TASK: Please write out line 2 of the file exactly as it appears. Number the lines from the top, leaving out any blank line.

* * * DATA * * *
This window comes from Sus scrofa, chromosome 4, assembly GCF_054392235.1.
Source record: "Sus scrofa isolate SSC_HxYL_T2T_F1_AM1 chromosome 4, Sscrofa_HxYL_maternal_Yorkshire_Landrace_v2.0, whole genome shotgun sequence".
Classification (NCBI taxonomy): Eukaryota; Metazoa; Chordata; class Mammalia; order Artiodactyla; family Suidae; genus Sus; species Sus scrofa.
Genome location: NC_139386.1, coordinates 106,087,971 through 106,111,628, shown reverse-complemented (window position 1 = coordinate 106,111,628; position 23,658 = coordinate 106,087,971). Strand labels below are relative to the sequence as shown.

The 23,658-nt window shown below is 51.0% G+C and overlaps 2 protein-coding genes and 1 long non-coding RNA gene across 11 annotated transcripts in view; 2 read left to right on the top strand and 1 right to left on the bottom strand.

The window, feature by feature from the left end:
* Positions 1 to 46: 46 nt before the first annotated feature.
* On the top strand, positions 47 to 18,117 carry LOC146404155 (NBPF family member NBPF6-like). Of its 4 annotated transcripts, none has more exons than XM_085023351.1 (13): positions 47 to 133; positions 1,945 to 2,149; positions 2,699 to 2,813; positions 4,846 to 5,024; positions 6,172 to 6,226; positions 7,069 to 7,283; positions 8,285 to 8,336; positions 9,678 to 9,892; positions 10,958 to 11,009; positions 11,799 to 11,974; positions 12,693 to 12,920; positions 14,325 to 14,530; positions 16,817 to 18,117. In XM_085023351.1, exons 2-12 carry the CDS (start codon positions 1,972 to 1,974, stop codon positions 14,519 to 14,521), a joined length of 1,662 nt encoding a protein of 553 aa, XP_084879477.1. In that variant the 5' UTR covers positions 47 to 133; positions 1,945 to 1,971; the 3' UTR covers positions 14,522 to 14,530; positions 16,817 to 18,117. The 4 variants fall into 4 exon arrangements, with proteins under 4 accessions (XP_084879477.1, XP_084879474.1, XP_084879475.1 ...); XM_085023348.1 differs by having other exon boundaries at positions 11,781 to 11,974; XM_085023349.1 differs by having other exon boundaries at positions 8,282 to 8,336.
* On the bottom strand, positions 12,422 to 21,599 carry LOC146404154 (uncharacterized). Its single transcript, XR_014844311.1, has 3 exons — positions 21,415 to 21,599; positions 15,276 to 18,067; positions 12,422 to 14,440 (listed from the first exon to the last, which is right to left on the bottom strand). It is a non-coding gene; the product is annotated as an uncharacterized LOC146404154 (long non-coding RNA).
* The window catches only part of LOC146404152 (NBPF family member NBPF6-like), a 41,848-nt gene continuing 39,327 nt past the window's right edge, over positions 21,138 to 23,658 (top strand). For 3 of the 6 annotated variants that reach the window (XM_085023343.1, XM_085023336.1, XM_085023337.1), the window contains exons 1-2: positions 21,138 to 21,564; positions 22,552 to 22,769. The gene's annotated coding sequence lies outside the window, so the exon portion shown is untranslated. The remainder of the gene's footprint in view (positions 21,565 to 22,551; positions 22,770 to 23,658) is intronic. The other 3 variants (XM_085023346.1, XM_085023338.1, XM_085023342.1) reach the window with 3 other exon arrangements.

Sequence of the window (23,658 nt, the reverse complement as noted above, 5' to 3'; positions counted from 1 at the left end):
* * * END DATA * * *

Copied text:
Source record: "Sus scrofa isolate SSC_HxYL_T2T_F1_AM1 chromosome 4, Sscrofa_HxYL_maternal_Yorkshire_Landrace_v2.0, whole genome shotgun sequence".